WASHINGTON ― Senate Democrats on Thursday abruptly canceled a vote to subpoena Republican Texas billionaire Harlan Crow and conservative judicial activist Leonard Leo for more information regarding their relationships with Supreme Court Justice Clarence Thomas after Republicans filed a last-minute gambit to stall the proceedings.
“It is going to be a long day and we’re going to get nothing done ... you’re gonna have a complete shit show,” warned Sen. Lindsey Graham (R-S.C.), the top Republican on the Senate Judiciary Committee, ahead of the planned vote.
Democrats planned to pursue their testimony as part of an ethics probe into the high court. In response, Graham and fellow Republicans offered 88 GOP amendments spanning gamut of issues, from the court to unrelated matters on immigration and even the deceased pedophile financier Jeffrey Epstein.
Republicans offered amendments to subpoena liberal Justice Sonia Sotomayor and her clerks in response to a report that her staff asked that her book be promoted when she was booked to speak. They filed a subpoena for the emails and contacts made by the journalists at ProPublica who reported on ethical breaches by Thomas and fellow Justice Samuel Alito. Another amendment sought to subpoena the GPS location coordinates for the cell phones of President Joe Biden and his son Hunter Biden. And they asked the committee to subpoena Epstein’s private jet flight records.
Sen. Dick Durbin (D-Ill.), the chairman of the committee, told reporters he would “absolutely” hold the vote again but that the committee simply had no time to process all the GOP amendments on Thursday.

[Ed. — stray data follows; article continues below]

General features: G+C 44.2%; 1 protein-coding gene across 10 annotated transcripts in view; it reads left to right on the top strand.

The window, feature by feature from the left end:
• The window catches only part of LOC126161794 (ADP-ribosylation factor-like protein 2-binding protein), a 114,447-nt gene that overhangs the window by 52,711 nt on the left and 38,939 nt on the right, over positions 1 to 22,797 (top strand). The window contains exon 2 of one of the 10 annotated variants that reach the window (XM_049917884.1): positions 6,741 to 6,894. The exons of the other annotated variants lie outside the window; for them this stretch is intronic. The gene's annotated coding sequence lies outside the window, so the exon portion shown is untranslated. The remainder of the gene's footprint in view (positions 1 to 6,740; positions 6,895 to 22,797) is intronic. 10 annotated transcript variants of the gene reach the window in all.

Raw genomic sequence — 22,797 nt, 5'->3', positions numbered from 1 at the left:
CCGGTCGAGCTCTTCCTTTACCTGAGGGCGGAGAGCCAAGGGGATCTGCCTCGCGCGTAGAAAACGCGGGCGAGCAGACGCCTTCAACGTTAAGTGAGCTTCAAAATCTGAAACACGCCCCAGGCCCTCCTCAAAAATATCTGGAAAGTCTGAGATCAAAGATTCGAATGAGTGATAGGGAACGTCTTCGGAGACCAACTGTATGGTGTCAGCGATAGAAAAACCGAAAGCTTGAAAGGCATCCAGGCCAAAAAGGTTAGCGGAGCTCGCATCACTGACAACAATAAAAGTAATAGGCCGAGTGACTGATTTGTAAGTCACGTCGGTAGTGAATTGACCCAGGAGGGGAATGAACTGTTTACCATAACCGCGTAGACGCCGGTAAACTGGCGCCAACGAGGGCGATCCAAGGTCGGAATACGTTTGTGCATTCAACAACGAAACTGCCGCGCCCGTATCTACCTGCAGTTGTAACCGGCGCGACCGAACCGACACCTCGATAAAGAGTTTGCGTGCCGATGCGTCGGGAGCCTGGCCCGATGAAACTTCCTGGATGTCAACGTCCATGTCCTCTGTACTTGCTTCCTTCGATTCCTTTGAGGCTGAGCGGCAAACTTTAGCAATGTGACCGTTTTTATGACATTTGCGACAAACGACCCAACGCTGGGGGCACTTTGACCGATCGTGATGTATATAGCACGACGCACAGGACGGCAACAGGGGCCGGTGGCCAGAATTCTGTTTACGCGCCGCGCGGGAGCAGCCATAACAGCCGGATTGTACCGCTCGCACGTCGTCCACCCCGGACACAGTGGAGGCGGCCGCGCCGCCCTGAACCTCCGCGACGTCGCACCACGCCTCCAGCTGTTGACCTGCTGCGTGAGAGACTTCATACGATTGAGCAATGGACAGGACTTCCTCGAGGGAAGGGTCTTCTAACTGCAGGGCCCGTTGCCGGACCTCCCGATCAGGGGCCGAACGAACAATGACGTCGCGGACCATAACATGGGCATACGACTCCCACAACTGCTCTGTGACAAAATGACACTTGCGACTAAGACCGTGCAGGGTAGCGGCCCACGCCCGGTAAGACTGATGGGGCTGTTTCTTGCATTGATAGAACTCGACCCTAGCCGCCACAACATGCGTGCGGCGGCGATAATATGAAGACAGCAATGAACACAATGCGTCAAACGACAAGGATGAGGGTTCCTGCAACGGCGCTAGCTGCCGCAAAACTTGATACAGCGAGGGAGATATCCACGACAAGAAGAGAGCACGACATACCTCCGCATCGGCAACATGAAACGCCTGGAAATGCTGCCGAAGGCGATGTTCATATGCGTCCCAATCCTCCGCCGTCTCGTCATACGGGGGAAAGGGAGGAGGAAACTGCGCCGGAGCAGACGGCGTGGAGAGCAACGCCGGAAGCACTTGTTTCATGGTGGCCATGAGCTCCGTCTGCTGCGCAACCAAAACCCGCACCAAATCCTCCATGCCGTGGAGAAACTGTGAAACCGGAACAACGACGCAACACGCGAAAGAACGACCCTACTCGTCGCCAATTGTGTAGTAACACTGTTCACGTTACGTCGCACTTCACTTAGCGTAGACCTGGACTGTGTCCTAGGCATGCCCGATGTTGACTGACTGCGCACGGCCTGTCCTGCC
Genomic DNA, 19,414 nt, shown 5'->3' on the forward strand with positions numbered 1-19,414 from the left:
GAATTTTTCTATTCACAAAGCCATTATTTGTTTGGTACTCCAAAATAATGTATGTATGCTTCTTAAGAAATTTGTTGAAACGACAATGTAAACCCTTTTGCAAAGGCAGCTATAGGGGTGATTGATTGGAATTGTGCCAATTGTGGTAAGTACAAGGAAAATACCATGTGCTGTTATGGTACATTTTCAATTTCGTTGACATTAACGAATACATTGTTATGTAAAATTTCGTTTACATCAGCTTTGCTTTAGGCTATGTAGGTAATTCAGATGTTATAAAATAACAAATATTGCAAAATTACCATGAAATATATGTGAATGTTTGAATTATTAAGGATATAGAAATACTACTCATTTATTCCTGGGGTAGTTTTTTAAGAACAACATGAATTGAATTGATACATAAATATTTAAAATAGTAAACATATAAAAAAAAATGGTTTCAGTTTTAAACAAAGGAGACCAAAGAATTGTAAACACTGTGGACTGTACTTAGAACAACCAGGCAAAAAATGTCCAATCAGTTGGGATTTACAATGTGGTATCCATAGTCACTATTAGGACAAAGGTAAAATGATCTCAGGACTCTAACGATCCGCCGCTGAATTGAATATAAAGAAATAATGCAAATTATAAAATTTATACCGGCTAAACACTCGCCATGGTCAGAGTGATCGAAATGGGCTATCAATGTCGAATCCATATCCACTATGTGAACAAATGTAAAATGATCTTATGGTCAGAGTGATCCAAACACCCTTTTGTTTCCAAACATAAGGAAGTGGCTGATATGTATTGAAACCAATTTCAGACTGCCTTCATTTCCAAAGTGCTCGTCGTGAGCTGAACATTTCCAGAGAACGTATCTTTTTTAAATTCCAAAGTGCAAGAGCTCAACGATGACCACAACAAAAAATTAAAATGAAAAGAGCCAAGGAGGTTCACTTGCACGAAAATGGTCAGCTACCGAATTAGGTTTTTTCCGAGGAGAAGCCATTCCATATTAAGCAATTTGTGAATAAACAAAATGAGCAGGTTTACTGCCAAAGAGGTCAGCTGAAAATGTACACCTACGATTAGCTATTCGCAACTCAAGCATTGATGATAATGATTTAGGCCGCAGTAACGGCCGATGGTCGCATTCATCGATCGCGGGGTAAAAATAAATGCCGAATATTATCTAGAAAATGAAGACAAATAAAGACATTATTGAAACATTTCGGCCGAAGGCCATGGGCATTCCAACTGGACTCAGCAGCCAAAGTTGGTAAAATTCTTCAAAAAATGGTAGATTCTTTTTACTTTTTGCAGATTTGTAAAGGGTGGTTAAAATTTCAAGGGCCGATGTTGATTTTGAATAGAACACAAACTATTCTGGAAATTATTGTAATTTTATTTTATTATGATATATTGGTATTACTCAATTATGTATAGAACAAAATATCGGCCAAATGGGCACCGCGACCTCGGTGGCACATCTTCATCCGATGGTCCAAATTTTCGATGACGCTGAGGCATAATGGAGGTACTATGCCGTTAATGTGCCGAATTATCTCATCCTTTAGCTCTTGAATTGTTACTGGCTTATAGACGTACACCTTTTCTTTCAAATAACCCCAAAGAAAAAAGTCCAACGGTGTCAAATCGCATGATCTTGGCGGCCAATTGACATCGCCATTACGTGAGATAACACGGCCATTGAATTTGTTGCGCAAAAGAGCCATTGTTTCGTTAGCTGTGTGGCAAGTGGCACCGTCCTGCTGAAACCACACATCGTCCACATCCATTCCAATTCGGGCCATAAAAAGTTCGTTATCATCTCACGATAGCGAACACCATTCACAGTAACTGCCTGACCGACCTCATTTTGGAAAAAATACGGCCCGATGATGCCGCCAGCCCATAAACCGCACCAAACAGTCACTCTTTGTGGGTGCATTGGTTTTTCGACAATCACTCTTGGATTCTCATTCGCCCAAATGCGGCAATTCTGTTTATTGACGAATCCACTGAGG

“Due to scheduling issues, we were unable to complete the markup today,” Durbin said in a statement after the hearing adjourned. “We will continue our efforts to authorize subpoenas in the near future. The highest court in the land cannot have the lowest ethical standards.”
The subpoenas of Crow and Leo are part of the committee’s investigation into the Supreme Court’s failure to adhere to a judicial code of ethics.
Democrats said Crow failed to adequately cooperate with the committee regarding his relationship with Thomas and the lavish gifts he provided to the justice during his decades-long career on the court. The gifts reportedly included the facilitation of a generous real estate deal, several free luxury vacations, and paid private school tuition for Thomas’ nephew.
Durbin said the inquiry into Thomas was necessary in order to pass legislation establishing “a binding code of conduct” for the Supreme Court, which he said faced “an ethical crisis.”
Crow had previously dismissed the effort as “nothing more than a stunt aimed at undermining a sitting Supreme Court justice for ideological and political purposes,” according to The Associated Press.
The committee on Wednesday also planned to authorize a subpoena for Leo, who was reportedly involved in organizing a free luxury fishing vacation for Justice Samuel Alito in 2008.
Before delaying the vote, Durbin declared that the effort to subpoena Crow and Leo was not “a vendetta against conservatives.”
Instead, he said that the subpoenas were necessary to investigate the court’s failure to adopt a binding code of ethics and to not “allow them to thwart congressional authority.” All of this could be resolved, however, if the court simply adopted an ethics code.
“It is within the power of the chief justice and the associate justices to solve this problem by noon today,” Durbin said.
An additional planned subpoena for GOP donor Robin Arkley II was no longer necessary since he produced adequate information to the committee, Durbin announced Wednesday.